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I am trying to come up with my water plan and I am stuck between two ideas:

1) Store 275 to 550 gallons of water in 55 gallon drums. Cost would be $250 for 5 drums and the needed supplies + $45 for each additional drum.

2) I have a small stream just across the road from me. I could get a couple of smallish containers to get the water from the stream to the house and then do a course filtering through some sort of filter (I'm thinking a bed sheet) and then filter through a Berkey water filter into a 55 gallon drum for storage. Cost would be $550 give or take using a Crown Berkey with 4 filters including the smaller containers and the 55 gallon drum.

My thought for getting the Crown Berkey with 4 filters as opposed to a smaller less expensive one is twofold. It will filter water at up to 13 gallons an hour and that should allow me to make a 55 gallon "batch" of water in less than a day and I live in Utah where there is a high concentration of Mormons. They are very diligent at storing food. If needed I could swap my clean drinking water for food.

Right now I am leaning towards option 2 for several reasons:
* Option 1 has a large storage footprint
* Option 1 has maintenance involved with water rotation and cleaning of the drums.
* What happens when you run out your stored water :confused:
* Option 2 eliminates the problems I listed above and would allow me to help out others and that could prove to be beneficial to my family as well

So, what are your thoughts? Am I overlooking something? Is there a better plan that would be less expensive and still have the benefits I see with option 2? Thanks for any insight!
 

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if you have access to a reliable water source that isn't dependent on someone pressurizing a pipe and sending it to you, option #2 is ideal. Less space, less hassle, less expense.

What feeds your "small stream"? a spring? Runoff? If so from where? Has it ever run dry during drought? If it has, do you have regular enough rain for collection. Option #1 might be preferable if the water source is unreliable.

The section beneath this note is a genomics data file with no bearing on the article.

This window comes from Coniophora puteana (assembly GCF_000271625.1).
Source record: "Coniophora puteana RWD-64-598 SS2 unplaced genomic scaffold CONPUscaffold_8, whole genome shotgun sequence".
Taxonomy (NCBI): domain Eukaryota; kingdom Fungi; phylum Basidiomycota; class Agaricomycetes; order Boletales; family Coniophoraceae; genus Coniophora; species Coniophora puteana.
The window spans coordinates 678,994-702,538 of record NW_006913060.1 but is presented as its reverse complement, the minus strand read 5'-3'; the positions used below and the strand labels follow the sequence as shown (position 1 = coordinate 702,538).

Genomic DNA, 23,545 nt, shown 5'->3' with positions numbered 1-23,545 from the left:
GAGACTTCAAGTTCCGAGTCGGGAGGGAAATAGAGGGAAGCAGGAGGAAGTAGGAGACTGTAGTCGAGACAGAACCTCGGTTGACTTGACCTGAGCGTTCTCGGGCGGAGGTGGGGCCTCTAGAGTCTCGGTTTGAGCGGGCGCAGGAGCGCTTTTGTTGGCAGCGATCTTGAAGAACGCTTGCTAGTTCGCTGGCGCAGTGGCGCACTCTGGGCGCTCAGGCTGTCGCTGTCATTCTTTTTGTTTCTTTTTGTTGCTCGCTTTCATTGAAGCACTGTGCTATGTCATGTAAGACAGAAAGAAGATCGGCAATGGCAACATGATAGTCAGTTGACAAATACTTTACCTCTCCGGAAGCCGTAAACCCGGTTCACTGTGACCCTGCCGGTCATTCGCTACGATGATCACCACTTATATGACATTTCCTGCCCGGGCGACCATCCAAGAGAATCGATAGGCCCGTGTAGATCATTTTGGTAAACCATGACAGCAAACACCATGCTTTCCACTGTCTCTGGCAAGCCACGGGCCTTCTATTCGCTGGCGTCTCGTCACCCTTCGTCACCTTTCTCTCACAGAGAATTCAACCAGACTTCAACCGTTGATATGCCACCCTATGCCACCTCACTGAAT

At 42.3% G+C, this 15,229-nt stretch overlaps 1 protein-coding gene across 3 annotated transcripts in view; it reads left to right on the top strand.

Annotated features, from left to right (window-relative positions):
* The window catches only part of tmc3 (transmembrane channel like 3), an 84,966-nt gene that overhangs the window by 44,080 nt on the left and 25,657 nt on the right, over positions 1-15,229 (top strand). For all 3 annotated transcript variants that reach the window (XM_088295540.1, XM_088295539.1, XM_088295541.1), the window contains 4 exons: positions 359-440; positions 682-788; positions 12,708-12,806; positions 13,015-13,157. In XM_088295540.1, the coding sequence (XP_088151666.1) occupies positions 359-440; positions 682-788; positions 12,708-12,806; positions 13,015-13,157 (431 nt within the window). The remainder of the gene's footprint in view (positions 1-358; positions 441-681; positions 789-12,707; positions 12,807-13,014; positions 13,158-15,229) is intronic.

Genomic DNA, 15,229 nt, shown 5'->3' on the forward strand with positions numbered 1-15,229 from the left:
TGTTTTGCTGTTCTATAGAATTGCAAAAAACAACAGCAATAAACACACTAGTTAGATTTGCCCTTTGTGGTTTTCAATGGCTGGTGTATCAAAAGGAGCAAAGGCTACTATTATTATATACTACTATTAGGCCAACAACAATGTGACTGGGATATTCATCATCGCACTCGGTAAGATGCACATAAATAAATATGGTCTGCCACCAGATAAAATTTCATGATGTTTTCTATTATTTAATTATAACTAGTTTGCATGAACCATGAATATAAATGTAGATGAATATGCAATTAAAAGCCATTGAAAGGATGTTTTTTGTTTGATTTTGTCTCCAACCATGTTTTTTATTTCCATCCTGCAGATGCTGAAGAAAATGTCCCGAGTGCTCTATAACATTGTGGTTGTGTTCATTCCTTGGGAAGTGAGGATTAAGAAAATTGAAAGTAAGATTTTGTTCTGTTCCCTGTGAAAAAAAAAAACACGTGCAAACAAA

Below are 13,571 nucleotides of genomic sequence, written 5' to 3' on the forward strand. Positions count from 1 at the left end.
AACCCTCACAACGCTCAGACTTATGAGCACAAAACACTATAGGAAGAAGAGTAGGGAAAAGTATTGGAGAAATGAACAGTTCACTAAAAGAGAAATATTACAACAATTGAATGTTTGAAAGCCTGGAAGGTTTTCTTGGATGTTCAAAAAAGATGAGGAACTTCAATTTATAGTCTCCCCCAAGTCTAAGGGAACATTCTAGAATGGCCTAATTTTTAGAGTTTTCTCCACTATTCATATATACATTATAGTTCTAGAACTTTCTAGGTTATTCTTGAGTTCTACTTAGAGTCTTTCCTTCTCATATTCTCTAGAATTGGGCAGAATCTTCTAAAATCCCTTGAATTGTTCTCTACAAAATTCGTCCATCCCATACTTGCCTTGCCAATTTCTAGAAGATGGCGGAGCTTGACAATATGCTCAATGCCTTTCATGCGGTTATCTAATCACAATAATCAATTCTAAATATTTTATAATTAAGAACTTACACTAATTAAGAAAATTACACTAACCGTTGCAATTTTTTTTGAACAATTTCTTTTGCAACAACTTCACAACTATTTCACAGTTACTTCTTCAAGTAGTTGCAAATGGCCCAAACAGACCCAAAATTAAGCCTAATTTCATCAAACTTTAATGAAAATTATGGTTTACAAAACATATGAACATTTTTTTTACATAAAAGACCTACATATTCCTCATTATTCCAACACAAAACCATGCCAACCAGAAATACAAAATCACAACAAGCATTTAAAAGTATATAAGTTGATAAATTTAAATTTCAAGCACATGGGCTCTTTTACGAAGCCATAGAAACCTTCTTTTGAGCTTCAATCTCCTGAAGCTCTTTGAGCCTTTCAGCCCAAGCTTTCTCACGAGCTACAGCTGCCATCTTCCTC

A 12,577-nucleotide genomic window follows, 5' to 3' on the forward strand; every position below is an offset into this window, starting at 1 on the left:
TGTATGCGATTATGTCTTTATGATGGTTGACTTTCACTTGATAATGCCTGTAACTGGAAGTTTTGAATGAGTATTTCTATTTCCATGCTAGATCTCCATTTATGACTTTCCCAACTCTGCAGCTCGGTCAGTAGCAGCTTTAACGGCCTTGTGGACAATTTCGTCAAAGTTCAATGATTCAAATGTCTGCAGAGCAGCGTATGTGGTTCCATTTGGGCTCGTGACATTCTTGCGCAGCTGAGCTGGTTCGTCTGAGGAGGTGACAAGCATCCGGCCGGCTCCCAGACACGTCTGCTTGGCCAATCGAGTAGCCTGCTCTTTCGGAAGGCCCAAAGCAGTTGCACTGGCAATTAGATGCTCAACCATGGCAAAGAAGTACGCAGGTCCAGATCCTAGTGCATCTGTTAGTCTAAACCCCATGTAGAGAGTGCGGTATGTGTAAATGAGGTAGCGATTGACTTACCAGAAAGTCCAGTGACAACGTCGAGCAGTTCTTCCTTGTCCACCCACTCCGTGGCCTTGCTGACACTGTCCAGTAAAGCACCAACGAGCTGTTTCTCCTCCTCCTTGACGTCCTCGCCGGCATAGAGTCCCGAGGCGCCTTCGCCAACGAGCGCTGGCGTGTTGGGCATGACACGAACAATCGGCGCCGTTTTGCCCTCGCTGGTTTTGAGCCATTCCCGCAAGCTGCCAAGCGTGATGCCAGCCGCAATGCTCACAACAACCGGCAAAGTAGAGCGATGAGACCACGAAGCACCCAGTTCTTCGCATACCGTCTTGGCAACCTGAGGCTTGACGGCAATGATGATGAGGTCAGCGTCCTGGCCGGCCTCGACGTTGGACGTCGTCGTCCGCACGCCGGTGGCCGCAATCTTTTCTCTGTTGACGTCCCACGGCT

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Diversify. Do both. That way you're prepared if the stream becomes so polluted that you can't adequately treat the water or if you run out of stored water.
 

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Definitely a combination of both. If you live in a dry place lean more towards storage, if there's a good chance for fresh water nearby then lean towards filtering. For example, I live in Florida and there's seemingly water every quarter mile in every direction. So filtering is priority 1 for me. If you live in the middle of Nevada? Storage.
 

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I fully agree to do both. I would also do some testing of the spring water to see what it is before you plan to survive by drinking it. test it several times a year and see whats in it. if it has a strong fertilizer run off you need to plan for that and make sure your filter system can remove it. early summer and mid summer will probably have the most fertilizer but there could be other things as well.
 

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P.S. When in doubt..you can filter the big stuff out of water...then get it about 160-170 F and it will be safe to drink

Google Solar water Pasteurizers
http://safewatersystems.com/sunray_1000
 

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Do both, when you leave to go to the stream your putting yourselves, and others in dangers.

Also incase your water storage is compromised you can use the stream, of course you can do both to replenish the sources, and your could always use a system like this for bartering.
 

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I have a (spring fed) stream behind my house that also catches farm land runoff after a heavy rain. What type (make) filtering system will purify the fertilizer and chemical pollutants?
 

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I opted for both, but store cases of bottled water and rotate them around every few months. Our source is a natural spring and it is underground and we have a pipe that goes to a cattle waterer. So my plan would be to take 5 gallon water jugs down to the cattle waterer and collect the water staight from the pipe. We also have a well and I guess there are mechanical ways of retreiving waters from the well shaft?
 
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